The joy of making progress was short-lived as there was no question of taking the next pass – turned back by very emphatic police. Twice.
Jonathan did his magic on the maps and found what looked like a do-able route at a lower altitude.  Near the town of El Kebab we got stuck again.  It’s really hard getting information out on the road and we got stuck in a jam. As it was 150 to 200 km to any alternative we decided to hold tight and see what developed.
It got to 2pm and we had been stuck for an hour so I foolishly did my Scott of the Antarctic routine and went out into the horizontal sleet and broke open the emergency rations. Half an hour later I may have been soaked (and I mean soaked) from the waste down, but we had hot meatballs and pasta, washed down with two cups of tea.
By the way when I say soaked I meant it, the -7°C weather was alternating snow, sleet, rain and hail, all driven up the valley with such force that it was hard work to get the car door shut. Everything below my waterproof jacket got as wet as if I had got in a swimming pool. When I got my wallet out at the hotel, the leather oozed water and the receipts fell apart.

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Jonathan wasn’t stupid enough to go out of the car, but was happy to have a cup of tea

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Chez Geen – drivers footwell turned kitchen

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Faced with the barriers de neige and uncertain if it would lift in an hour or tomorrow we cut our losses and doubled back to Marrakesh to find a hotel, dry out and rework the rest of the trip.

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Drying my shoes on arrival at our hotel, note tape holding trigger on. Hairdryer overheated a little while later and tripped out the West wing. Whoops.

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Jonathan thinks tonight has been our best overnight because his bed has a nav light.

Africa Day Two Fes to Ifrane

Getting further South every day,

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Another day another omelette chef..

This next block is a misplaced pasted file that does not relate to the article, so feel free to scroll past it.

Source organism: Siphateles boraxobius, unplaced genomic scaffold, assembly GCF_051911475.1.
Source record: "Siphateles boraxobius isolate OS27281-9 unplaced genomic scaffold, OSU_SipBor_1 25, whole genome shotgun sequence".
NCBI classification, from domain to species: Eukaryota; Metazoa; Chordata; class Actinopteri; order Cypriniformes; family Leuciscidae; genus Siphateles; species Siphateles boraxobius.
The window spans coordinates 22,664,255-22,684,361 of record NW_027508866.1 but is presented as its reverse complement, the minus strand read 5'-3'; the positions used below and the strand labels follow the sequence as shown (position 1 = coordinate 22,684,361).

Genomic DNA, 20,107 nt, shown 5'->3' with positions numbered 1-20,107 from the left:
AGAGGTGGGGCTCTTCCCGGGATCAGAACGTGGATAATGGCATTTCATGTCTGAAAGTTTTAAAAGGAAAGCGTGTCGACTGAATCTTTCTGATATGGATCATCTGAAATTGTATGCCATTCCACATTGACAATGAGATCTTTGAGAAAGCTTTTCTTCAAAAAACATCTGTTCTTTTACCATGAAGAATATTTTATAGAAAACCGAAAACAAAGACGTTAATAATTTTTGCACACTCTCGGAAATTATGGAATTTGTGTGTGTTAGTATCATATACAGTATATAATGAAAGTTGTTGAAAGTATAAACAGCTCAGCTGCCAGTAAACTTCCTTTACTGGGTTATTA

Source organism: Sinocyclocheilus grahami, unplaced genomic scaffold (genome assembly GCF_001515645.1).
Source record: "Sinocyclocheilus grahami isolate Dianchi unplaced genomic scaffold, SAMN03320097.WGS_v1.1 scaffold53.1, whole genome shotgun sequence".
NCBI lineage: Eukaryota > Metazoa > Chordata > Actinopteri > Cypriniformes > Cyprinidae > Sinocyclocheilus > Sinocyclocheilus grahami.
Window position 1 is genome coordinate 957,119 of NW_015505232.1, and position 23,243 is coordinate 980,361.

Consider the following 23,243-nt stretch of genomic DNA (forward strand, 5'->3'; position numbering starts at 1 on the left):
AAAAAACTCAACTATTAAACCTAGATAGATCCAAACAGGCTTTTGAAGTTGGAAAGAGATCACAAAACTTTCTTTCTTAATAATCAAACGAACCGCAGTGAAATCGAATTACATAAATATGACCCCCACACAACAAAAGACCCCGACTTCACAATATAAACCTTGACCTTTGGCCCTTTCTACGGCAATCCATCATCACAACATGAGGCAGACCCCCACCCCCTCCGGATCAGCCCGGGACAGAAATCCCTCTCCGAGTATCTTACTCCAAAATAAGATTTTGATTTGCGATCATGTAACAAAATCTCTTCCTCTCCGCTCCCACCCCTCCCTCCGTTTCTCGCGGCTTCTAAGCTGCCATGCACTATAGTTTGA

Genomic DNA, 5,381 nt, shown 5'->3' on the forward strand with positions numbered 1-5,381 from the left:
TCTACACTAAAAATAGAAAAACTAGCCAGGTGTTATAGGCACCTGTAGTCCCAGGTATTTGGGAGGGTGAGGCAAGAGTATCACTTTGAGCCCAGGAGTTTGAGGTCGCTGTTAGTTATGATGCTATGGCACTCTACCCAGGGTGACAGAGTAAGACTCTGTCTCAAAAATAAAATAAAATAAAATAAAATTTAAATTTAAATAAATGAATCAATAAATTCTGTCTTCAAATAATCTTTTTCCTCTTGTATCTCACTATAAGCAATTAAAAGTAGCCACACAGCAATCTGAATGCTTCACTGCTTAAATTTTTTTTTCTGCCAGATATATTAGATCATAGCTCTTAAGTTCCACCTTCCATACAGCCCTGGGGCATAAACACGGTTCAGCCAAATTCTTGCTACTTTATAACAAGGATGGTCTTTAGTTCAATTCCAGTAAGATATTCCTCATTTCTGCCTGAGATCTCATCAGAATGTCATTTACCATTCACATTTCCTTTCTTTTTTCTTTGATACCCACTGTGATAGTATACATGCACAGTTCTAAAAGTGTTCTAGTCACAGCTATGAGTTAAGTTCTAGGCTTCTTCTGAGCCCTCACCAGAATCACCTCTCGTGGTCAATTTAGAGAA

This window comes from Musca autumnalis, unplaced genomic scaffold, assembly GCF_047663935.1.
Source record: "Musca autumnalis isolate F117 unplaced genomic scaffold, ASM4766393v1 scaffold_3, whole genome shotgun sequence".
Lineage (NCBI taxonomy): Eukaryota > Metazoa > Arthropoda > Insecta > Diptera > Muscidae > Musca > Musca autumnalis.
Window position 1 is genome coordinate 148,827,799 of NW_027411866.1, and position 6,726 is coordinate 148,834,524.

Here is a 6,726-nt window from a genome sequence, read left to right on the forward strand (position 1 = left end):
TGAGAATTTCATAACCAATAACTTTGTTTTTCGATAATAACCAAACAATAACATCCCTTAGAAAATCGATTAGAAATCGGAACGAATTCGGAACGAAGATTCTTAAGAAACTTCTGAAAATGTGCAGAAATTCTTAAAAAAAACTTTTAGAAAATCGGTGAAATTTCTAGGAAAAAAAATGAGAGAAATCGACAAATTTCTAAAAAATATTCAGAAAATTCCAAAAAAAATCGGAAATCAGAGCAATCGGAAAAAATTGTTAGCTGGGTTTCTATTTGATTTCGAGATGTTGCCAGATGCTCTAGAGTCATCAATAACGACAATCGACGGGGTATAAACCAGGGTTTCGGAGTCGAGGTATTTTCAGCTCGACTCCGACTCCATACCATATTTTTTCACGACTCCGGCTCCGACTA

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Service in the hotel car park, if you look closely you can see Jonathan doing his morning ablutions under the back axle, although I have my suspicions that he may be sneaking in an extra kip

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Jaouad Bennoune Chef de Reception was really nice and efficient. On duty when we arrived late, on duty again in the morning, perfectly turned out

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Mohammed Alaoui in the back office helped us with onward hotel reservations in Ifrane and Erfoud.

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Post service, a much happier car and quite a few issues resolved or repaired

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Self service station Morrocan style, they earned a tip when they got the screens cleaner than they left the factory

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Driving through the Tazeka National Park, once the world’s smallest at three square kms, and home to Barbary apes and panthers. We turned a corner in the road to be met with the view above. The photos don’t work, the range is massive and you are looking at huge distances, those aren’t clouds but snowcaps. Astonishing in the flesh

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Being more like the Arab…
In my hand the crushed kettle that had served me so well for so long

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Was determined to fix it but sadly holed below the waterline

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Jonathan being explorery

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We collected this sprig in Spain but four days later it’s earned its place on the car.

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Wasn’t expecting snow, ah Africa, the heat the dust.

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Dukebox in the back, Hotel Chamonix in Ifrane

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Three long flights of stairs, loads of fatigue and the swirly spiral stair carpet nearly did for me, felt quite strange by the top. We’re very high up here so the rare air may have played a part

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Lahoucicine our waiter for breakfast and dinner

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Bit pissed after dinner with the Lion of Ifrane.

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The guy on the right took the photo, the little kid on the left bawled her eyes out when I lifted her up to be in the photo with us